Is there any effort being done by the White House or public health officials to figure out if that event was a catalyst or is there any sort of official contact tracing going on? I mean, that was a pretty widely attended event. That's an interesting question.
You know, what we're told is that there is an epidemiologist in the White House who was in charge of the contact tracing that is following CDC guidelines. The CDC is available to help out. But as far as we know, that has not been the case so far. The CDC has not been called in to the situation to do the contact tracing themselves. We also know that the D.C. government has not been called in to be involved in the contact tracing.
So like a lot of things about this, there's just so many more questions than there are answers. We really don't know what that contact tracing might look like. And when we might get any answers.
All right, Tam. So Trump is headed back to the White House. As far as we know, he's not officially going back out on the campaign trail any time soon. But Vice President Mike Pence is he's leaving the White House and he's got the debate this week and is going to be back on the trail.
Yeah, he's he's going on sort of an extended Western swing. The debate is out in Utah. And then he will I think he also has a rally in Arizona and is also maybe visiting Nevada. It's a it's a big Western swing. And he's going to stop in Indiana on his way back to vote early in person. And here's the thing. Like campaigning in person was a very big part of President Trump's reelection plan for himself. And, you know, the vice president was supposed to be the supplement.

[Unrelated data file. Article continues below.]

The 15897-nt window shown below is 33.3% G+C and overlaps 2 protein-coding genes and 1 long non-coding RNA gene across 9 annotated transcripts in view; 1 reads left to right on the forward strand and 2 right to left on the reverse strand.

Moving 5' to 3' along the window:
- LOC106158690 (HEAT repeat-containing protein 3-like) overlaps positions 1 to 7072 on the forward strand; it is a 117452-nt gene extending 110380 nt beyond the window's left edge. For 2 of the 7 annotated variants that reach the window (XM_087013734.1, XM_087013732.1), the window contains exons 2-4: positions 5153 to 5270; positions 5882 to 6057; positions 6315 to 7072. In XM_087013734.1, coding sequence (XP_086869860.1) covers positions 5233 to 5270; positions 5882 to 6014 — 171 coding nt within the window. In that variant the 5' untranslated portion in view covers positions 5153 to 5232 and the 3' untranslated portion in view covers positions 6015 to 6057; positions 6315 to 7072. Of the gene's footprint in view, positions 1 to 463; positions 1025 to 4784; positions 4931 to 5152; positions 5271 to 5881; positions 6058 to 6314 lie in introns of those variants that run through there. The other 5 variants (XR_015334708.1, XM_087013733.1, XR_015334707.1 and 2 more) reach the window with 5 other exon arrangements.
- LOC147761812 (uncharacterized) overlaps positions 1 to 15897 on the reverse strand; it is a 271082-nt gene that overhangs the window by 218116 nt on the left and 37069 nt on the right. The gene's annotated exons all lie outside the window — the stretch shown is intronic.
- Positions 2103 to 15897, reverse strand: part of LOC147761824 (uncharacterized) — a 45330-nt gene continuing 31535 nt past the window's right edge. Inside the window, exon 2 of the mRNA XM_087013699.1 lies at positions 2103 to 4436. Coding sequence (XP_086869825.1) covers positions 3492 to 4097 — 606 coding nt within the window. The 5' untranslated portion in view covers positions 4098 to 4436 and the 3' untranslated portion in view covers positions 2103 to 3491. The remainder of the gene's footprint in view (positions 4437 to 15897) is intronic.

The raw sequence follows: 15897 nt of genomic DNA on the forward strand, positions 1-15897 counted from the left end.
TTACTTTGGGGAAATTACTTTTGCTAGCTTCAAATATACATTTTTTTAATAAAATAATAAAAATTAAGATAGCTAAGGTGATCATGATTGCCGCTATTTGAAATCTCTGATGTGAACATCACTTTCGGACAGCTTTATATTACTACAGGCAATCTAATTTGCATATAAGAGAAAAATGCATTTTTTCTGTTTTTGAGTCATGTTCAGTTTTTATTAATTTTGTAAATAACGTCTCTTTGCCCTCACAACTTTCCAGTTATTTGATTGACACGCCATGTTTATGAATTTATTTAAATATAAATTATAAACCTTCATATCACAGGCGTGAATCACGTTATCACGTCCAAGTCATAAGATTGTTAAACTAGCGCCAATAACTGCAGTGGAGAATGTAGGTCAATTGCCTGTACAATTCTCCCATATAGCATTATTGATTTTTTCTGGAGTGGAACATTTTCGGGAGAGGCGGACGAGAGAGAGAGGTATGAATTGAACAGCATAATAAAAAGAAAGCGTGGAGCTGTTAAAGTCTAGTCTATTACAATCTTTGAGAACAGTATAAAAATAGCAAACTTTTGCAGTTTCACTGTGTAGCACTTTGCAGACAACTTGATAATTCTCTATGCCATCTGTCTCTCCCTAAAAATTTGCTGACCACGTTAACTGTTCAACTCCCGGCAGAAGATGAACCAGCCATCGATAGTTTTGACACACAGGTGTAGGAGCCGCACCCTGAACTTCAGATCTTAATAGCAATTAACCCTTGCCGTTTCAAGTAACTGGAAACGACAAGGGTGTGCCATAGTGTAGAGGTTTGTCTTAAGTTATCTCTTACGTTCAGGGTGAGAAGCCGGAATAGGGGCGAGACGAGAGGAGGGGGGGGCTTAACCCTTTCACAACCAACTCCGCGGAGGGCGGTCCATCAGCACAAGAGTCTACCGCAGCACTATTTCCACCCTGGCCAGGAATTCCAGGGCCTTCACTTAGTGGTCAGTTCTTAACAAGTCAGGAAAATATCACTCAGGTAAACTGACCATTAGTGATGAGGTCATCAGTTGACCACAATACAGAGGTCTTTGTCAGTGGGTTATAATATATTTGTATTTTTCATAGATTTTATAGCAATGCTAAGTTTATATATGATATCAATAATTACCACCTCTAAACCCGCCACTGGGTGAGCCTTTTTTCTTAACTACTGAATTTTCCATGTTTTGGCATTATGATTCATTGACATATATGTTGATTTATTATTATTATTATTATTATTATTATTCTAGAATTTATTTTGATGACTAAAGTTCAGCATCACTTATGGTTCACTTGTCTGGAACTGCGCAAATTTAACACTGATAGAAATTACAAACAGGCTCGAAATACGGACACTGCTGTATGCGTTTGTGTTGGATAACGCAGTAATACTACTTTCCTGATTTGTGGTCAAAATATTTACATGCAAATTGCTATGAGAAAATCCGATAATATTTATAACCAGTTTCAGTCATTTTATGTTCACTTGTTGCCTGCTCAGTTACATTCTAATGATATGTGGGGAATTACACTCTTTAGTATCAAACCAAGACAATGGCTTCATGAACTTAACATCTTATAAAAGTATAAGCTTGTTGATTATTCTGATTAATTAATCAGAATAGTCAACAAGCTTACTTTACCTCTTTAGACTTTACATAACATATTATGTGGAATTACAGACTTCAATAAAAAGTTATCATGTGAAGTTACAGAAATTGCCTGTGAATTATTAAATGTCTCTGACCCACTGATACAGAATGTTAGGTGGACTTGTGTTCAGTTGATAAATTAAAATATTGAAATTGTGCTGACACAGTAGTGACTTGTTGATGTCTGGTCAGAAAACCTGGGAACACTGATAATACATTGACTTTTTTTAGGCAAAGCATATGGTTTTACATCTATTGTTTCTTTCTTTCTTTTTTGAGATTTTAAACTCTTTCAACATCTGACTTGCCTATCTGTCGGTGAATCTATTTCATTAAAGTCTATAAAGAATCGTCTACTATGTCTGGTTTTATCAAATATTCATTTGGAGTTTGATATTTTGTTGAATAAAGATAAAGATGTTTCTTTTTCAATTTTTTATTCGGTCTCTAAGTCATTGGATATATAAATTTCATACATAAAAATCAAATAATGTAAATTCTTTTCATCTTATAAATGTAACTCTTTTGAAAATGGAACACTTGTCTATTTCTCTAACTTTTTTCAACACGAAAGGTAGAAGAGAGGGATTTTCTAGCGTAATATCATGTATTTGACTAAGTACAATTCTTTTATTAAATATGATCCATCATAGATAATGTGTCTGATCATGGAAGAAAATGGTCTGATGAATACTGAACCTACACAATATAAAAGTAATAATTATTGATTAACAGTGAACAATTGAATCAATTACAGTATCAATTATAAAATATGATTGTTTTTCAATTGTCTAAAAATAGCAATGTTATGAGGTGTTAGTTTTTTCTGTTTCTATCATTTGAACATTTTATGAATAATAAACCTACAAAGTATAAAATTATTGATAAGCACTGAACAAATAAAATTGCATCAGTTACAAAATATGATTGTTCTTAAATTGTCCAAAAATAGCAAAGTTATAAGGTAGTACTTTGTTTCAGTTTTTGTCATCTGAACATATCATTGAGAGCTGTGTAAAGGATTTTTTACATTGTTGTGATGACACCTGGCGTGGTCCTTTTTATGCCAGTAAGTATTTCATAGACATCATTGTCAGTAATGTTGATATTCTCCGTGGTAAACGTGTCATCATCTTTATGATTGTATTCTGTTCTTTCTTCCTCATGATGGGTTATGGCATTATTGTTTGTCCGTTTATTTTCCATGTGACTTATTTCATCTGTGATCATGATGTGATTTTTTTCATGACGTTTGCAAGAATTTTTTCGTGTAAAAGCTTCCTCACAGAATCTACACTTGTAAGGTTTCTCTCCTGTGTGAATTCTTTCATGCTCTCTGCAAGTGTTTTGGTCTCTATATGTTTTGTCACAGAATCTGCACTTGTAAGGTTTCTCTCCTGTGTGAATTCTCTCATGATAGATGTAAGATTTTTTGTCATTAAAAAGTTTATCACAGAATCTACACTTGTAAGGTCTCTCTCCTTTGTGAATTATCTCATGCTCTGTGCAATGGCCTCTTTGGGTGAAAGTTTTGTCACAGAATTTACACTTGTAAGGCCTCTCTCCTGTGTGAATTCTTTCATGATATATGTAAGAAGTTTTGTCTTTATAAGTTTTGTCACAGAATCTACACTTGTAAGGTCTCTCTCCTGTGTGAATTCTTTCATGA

Well, now the vice president is the only one who's allowed outdoors. And so the vice president is campaigning in the president's stead and the president is tweeting, we don't know if he's going to start releasing videos or depending on how he feels, beaming into rallies from from the White House. We don't know how exactly they're going to adapt to this, but this is certainly not the way he planned to finish out his campaign.
My question, though, for pences, is this safe? You know, we just said we're nine days from that event. Mike Pence was there. He's had exposures. I know he's tested negative, but if he wasn't the vice president, if he was just any other person, wouldn't he be being told to stay home?
And within that 14 day quarantine, a negative test does not mean you're not infected. A negative test means that your tests came back negative, but it could be that it was a false negative. There's a high rate of false negatives among these tests, especially the tests that they've been typically using at the White House. So you cannot rely in a negative test with any certainty to say that you are definitely not infected. That's really important. And so the safest route would be to quarantine for 14 days to make.
That's the only way to know for sure that you're not infected and not spreading it to somebody else.
And look, we should note that Joe Biden, who also had some level of exposure to the president at that debate, has returned to the campaign trail.
He was on the trail today in Florida. So clearly there is an urgency in both campaigns to get back out there.
All right. Well, we'll leave it there for today. Rob, thanks so much for coming on the pot and helping us understand all this. My pleasure. I'm Susan Davis. I cover Congress. And I'm Tamara Keith. I cover the White House. And thank you for listening to the NPR Politics podcast. And a special thanks to our funder, the little market, for helping to support this podcast.